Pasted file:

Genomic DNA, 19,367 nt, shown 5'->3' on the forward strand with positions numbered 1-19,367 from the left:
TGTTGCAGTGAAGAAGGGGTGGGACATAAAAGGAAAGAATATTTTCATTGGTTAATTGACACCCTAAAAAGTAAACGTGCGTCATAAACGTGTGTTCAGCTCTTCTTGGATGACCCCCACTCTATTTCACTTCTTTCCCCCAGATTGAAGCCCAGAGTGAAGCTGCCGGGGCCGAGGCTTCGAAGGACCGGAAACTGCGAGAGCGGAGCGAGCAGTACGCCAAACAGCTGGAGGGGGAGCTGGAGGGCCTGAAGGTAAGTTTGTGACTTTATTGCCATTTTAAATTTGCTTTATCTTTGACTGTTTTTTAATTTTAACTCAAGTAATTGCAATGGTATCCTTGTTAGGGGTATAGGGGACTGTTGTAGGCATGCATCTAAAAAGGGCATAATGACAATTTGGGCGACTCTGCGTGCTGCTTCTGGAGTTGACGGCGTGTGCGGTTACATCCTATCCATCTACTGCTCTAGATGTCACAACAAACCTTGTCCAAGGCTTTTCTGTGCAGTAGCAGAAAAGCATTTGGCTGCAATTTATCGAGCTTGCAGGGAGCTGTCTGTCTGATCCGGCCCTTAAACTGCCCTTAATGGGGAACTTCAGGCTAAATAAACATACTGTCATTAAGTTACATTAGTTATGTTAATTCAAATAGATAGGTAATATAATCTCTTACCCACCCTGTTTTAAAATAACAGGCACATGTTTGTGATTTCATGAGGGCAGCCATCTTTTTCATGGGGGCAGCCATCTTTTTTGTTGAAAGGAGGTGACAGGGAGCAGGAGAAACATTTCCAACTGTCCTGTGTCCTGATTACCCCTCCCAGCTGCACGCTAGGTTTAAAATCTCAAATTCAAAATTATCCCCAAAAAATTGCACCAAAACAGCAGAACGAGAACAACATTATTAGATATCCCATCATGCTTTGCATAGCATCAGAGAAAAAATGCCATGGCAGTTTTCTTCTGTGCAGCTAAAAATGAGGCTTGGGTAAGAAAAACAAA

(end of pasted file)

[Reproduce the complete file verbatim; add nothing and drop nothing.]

Genomic DNA, 19,367 nt, shown 5'->3' on the forward strand with positions numbered 1-19,367 from the left:
TGTTGCAGTGAAGAAGGGGTGGGACATAAAAGGAAAGAATATTTTCATTGGTTAATTGACACCCTAAAAAGTAAACGTGCGTCATAAACGTGTGTTCAGCTCTTCTTGGATGACCCCCACTCTATTTCACTTCTTTCCCCCAGATTGAAGCCCAGAGTGAAGCTGCCGGGGCCGAGGCTTCGAAGGACCGGAAACTGCGAGAGCGGAGCGAGCAGTACGCCAAACAGCTGGAGGGGGAGCTGGAGGGCCTGAAGGTAAGTTTGTGACTTTATTGCCATTTTAAATTTGCTTTATCTTTGACTGTTTTTTAATTTTAACTCAAGTAATTGCAATGGTATCCTTGTTAGGGGTATAGGGGACTGTTGTAGGCATGCATCTAAAAAGGGCATAATGACAATTTGGGCGACTCTGCGTGCTGCTTCTGGAGTTGACGGCGTGTGCGGTTACATCCTATCCATCTACTGCTCTAGATGTCACAACAAACCTTGTCCAAGGCTTTTCTGTGCAGTAGCAGAAAAGCATTTGGCTGCAATTTATCGAGCTTGCAGGGAGCTGTCTGTCTGATCCGGCCCTTAAACTGCCCTTAATGGGGAACTTCAGGCTAAATAAACATACTGTCATTAAGTTACATTAGTTATGTTAATTCAAATAGATAGGTAATATAATCTCTTACCCACCCTGTTTTAAAATAACAGGCACATGTTTGTGATTTCATGAGGGCAGCCATCTTTTTCATGGGGGCAGCCATCTTTTTTGTTGAAAGGAGGTGACAGGGAGCAGGAGAAACATTTCCAACTGTCCTGTGTCCTGATTACCCCTCCCAGCTGCACGCTAGGTTTAAAATCTCAAATTCAAAATTATCCCCAAAAAATTGCACCAAAACAGCAGAACGAGAACAACATTATTAGATATCCCATCATGCTTTGCATAGCATCAGAGAAAAAATGCCATGGCAGTTTTCTTCTGTGCAGCTAAAAATGAGGCTTGGGTAAGAAAAACAAA